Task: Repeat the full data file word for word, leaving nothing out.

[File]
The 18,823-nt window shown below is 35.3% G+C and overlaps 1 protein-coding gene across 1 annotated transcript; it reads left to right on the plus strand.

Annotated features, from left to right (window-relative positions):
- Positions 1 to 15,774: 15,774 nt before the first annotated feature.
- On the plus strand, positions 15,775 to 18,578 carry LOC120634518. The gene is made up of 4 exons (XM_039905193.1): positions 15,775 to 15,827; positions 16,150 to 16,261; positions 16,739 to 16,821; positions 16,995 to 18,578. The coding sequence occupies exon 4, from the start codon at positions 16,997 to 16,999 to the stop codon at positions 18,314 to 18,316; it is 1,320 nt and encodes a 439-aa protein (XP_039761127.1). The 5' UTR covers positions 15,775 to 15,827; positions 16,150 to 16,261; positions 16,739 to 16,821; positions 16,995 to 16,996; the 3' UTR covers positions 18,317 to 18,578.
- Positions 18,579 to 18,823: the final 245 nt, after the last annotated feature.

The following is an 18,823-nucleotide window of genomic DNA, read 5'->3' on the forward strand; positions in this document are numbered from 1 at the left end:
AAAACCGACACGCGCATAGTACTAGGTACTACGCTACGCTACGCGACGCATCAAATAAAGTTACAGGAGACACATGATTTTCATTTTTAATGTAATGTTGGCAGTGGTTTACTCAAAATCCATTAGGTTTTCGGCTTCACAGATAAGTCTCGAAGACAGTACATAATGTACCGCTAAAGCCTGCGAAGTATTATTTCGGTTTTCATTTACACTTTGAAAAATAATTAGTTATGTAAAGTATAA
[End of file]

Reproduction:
The 18,823-nt window shown below is 35.3% G+C and overlaps 1 protein-coding gene across 1 annotated transcript; it reads left to right on the plus strand.

Annotated features, from left to right (window-relative positions):
- Positions 1 to 15,774: 15,774 nt before the first annotated feature.
- On the plus strand, positions 15,775 to 18,578 carry LOC120634518. The gene is made up of 4 exons (XM_039905193.1): positions 15,775 to 15,827; positions 16,150 to 16,261; positions 16,739 to 16,821; positions 16,995 to 18,578. The coding sequence occupies exon 4, from the start codon at positions 16,997 to 16,999 to the stop codon at positions 18,314 to 18,316; it is 1,320 nt and encodes a 439-aa protein (XP_039761127.1). The 5' UTR covers positions 15,775 to 15,827; positions 16,150 to 16,261; positions 16,739 to 16,821; positions 16,995 to 16,996; the 3' UTR covers positions 18,317 to 18,578.
- Positions 18,579 to 18,823: the final 245 nt, after the last annotated feature.

The following is an 18,823-nucleotide window of genomic DNA, read 5'->3' on the forward strand; positions in this document are numbered from 1 at the left end:
AAAACCGACACGCGCATAGTACTAGGTACTACGCTACGCTACGCGACGCATCAAATAAAGTTACAGGAGACACATGATTTTCATTTTTAATGTAATGTTGGCAGTGGTTTACTCAAAATCCATTAGGTTTTCGGCTTCACAGATAAGTCTCGAAGACAGTACATAATGTACCGCTAAAGCCTGCGAAGTATTATTTCGGTTTTCATTTACACTTTGAAAAATAATTAGTTATGTAAAGTATAA